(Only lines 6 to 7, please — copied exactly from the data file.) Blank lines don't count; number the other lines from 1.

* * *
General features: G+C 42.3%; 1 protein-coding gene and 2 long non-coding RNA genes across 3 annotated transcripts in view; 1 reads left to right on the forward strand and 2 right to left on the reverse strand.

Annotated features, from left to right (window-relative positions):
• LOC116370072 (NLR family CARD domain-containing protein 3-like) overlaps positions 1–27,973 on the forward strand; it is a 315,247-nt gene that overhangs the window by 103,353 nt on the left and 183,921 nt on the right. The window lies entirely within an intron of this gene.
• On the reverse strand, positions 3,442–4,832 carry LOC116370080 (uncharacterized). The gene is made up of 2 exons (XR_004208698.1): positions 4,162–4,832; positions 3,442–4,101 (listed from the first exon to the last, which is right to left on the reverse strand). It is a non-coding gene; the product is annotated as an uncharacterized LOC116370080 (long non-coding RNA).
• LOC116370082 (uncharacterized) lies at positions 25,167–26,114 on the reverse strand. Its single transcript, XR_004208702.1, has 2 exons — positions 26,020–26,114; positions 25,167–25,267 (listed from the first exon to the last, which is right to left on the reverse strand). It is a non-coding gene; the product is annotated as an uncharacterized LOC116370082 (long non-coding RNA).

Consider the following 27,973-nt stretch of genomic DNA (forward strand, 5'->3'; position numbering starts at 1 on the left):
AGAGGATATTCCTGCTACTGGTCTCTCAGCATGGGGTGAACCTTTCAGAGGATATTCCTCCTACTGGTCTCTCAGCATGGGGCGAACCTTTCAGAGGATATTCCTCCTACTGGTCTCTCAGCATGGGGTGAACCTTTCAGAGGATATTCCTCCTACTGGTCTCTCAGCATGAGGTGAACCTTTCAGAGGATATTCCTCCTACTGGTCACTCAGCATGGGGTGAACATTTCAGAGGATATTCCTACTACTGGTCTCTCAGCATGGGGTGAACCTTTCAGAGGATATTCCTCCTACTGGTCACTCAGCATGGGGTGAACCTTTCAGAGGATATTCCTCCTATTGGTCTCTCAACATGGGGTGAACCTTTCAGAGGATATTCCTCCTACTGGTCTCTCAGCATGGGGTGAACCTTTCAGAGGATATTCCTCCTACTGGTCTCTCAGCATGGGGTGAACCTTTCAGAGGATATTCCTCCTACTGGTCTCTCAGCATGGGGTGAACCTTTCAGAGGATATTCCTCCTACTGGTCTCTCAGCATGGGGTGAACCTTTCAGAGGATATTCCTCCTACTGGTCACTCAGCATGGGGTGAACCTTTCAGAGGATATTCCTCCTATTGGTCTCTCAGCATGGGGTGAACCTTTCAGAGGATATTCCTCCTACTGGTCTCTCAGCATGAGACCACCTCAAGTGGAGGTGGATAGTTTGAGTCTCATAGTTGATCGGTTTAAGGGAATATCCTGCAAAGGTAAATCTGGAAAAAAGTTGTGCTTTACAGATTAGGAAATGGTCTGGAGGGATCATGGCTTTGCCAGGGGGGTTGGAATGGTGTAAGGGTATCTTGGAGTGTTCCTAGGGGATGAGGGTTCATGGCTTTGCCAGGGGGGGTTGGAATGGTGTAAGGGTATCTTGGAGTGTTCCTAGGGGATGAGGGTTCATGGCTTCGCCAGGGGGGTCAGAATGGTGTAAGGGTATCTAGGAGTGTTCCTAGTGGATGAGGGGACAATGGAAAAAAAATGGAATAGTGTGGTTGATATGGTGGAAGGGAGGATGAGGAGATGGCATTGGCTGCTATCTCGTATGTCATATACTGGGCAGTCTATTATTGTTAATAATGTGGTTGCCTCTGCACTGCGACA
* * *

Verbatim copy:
Consider the following 27,973-nt stretch of genomic DNA (forward strand, 5'->3'; position numbering starts at 1 on the left):
AGAGGATATTCCTGCTACTGGTCTCTCAGCATGGGGTGAACCTTTCAGAGGATATTCCTCCTACTGGTCTCTCAGCATGGGGCGAACCTTTCAGAGGATATTCCTCCTACTGGTCTCTCAGCATGGGGTGAACCTTTCAGAGGATATTCCTCCTACTGGTCTCTCAGCATGAGGTGAACCTTTCAGAGGATATTCCTCCTACTGGTCACTCAGCATGGGGTGAACATTTCAGAGGATATTCCTACTACTGGTCTCTCAGCATGGGGTGAACCTTTCAGAGGATATTCCTCCTACTGGTCACTCAGCATGGGGTGAACCTTTCAGAGGATATTCCTCCTATTGGTCTCTCAACATGGGGTGAACCTTTCAGAGGATATTCCTCCTACTGGTCTCTCAGCATGGGGTGAACCTTTCAGAGGATATTCCTCCTACTGGTCTCTCAGCATGGGGTGAACCTTTCAGAGGATATTCCTCCTACTGGTCTCTCAGCATGGGGTGAACCTTTCAGAGGATATTCCTCCTACTGGTCTCTCAGCATGGGGTGAACCTTTCAGAGGATATTCCTCCTACTGGTCACTCAGCATGGGGTGAACCTTTCAGAGGATATTCCTCCTATTGGTCTCTCAGCATGGGGTGAACCTTTCAGAGGATATTCCTCCTACTGGTCTCTCAGCATGAGACCACCTCAAGTGGAGGTGGATAGTTTGAGTCTCATAGTTGATCGGTTTAAGGGAATATCCTGCAAAGGTAAATCTGGAAAAAAGTTGTGCTTTACAGATTAGGAAATGGTCTGGAGGGATCATGGCTTTGCCAGGGGGGTTGGAATGGTGTAAGGGTATCTTGGAGTGTTCCTAGGGGATGAGGGTTCATGGCTTTGCCAGGGGGGGTTGGAATGGTGTAAGGGTATCTTGGAGTGTTCCTAGGGGATGAGGGTTCATGGCTTCGCCAGGGGGGTCAGAATGGTGTAAGGGTATCTAGGAGTGTTCCTAGTGGATGAGGGGACAATGGAAAAAAAATGGAATAGTGTGGTTGATATGGTGGAAGGGAGGATGAGGAGATGGCATTGGCTGCTATCTCGTATGTCATATACTGGGCAGTCTATTATTGTTAATAATGTGGTTGCCTCTGCACTGCGACA